Published: 11 November 2022
By Mary Meyers
via the Atchison Globe newspaper (KS) web site
Oliver H. Oswald shared little about his wartime experience with his family and friends after he came and settled on a farm in Muscotah.
Oliver’s son, Floyd Oswald said what little he knows about his dad’s military service during World War I, he gathered from an old photograph, a trench art embellished brass artillery shell embellished, and a few photo-copied news clippings and articles.
Floyd Oswald said he really heard nothing from his father about the war.
“He never broke his silence,” Floyd Oswald said.
One of these copied articles obtained is headlined, “Drafting Army Today” … ‘Well known Atchison Men Called’” with a Washington, July 29 dateline, the year was 1917. The article Indicates Atchison County would have to furnish no less than 145 young, able-bodied men eligible to serve in military service. Of those names drawn for the first draft, about half were expected to have exempt status, due to dependents or poor physical condition.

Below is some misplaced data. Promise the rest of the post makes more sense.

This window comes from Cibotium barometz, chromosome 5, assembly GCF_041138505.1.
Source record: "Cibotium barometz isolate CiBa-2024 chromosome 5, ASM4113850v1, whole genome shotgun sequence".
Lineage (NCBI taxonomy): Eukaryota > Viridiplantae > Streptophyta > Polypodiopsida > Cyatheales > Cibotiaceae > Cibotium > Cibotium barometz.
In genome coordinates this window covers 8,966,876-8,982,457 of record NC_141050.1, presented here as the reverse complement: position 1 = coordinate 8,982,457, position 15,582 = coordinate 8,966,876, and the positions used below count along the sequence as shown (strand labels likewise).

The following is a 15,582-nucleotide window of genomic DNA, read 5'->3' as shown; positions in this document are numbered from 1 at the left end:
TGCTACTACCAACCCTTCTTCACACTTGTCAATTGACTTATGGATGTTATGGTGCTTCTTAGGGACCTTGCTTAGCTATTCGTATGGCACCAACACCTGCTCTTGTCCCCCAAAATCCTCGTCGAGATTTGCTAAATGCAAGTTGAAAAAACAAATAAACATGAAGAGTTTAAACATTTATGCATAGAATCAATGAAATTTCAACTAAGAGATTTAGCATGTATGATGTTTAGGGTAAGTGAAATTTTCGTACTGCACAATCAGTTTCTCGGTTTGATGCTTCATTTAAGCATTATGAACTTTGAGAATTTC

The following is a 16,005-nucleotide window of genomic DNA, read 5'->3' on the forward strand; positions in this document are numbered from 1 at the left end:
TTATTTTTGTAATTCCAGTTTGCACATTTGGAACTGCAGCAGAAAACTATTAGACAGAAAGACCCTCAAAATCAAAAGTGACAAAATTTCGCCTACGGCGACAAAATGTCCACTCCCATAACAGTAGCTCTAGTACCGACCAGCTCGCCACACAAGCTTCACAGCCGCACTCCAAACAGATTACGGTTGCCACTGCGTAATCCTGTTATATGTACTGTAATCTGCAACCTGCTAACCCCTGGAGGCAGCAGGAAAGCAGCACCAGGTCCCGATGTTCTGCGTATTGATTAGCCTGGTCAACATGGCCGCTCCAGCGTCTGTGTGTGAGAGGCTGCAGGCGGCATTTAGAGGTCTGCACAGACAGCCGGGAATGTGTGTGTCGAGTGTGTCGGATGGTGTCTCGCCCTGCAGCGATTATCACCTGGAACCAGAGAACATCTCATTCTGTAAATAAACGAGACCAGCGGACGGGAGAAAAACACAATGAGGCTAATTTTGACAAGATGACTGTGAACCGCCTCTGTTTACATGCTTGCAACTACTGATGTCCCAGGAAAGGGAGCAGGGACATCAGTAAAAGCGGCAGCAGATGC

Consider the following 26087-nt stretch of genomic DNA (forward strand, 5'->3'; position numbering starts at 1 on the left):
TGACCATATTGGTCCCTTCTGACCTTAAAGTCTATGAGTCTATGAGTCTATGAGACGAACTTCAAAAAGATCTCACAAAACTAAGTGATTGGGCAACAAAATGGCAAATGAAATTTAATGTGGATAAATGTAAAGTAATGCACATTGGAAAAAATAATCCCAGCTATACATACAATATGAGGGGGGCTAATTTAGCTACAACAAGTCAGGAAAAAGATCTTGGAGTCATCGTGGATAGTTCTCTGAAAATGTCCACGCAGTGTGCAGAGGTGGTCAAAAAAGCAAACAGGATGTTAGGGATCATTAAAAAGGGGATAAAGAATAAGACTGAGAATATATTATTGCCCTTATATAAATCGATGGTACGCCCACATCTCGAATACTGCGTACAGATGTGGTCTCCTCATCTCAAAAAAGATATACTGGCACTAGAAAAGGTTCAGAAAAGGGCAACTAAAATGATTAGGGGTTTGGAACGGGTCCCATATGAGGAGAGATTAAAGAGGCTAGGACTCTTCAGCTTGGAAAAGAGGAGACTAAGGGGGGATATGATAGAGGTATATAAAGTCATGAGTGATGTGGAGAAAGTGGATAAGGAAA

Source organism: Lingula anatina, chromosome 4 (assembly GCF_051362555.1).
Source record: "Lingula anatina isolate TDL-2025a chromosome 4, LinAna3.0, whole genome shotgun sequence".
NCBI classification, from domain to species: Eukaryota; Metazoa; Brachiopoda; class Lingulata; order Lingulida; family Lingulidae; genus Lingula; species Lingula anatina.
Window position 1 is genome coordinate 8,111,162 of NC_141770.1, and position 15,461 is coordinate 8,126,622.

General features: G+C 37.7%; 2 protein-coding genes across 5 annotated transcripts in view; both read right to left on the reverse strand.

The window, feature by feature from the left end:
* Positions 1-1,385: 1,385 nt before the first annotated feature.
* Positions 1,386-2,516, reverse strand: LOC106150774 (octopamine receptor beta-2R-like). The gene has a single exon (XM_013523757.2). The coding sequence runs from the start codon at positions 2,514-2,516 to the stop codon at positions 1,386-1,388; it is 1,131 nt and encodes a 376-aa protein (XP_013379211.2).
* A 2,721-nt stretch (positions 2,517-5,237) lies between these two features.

The first number called was 254 — Dale Calhoun, a Potter man. Number 1202 — Olliver Oswald, of Effingham was also called from that first batch of numbers heard.
The next news article in Floyd Oswald’s file is a portion from The Effingham New Leaf, published in Effingham, Atchison County, Kansas, dated Friday, Oct. 5, 1917. It is a story about Mr. and Mrs. E.R. Oswald who returned from a visit with their son Oliver and other Atchison County boys at Camp Funston. There were 42,000 soldiers at Camp Funston at the time of their visit, Mr. and Mrs. Oswald’s, and there were more expected.
While they visited the camp, the Oswalds were able to eat supper while there and reported the boys were well and able to enjoy amusement each night at a YMCA building across the street from their quarters. The nightly amusement included picture shows, Chautauqua entertainment, a piano, and victrola. Church services were also held at the Y. At the time of Mr. and Mrs. Oswald’s visit.
In addition to their son Oliver, Roy Happel and Earl Gilmore received the New Leaf in the mail. The elder Oswalds reported there would be a “scrap every time” an edition arrived.
There was a recommendation in the article that someone should subscribe to ensure every soldier boy from the vicinity gets their home newspaper.
Read the entire article on the Atchison Globe web site.
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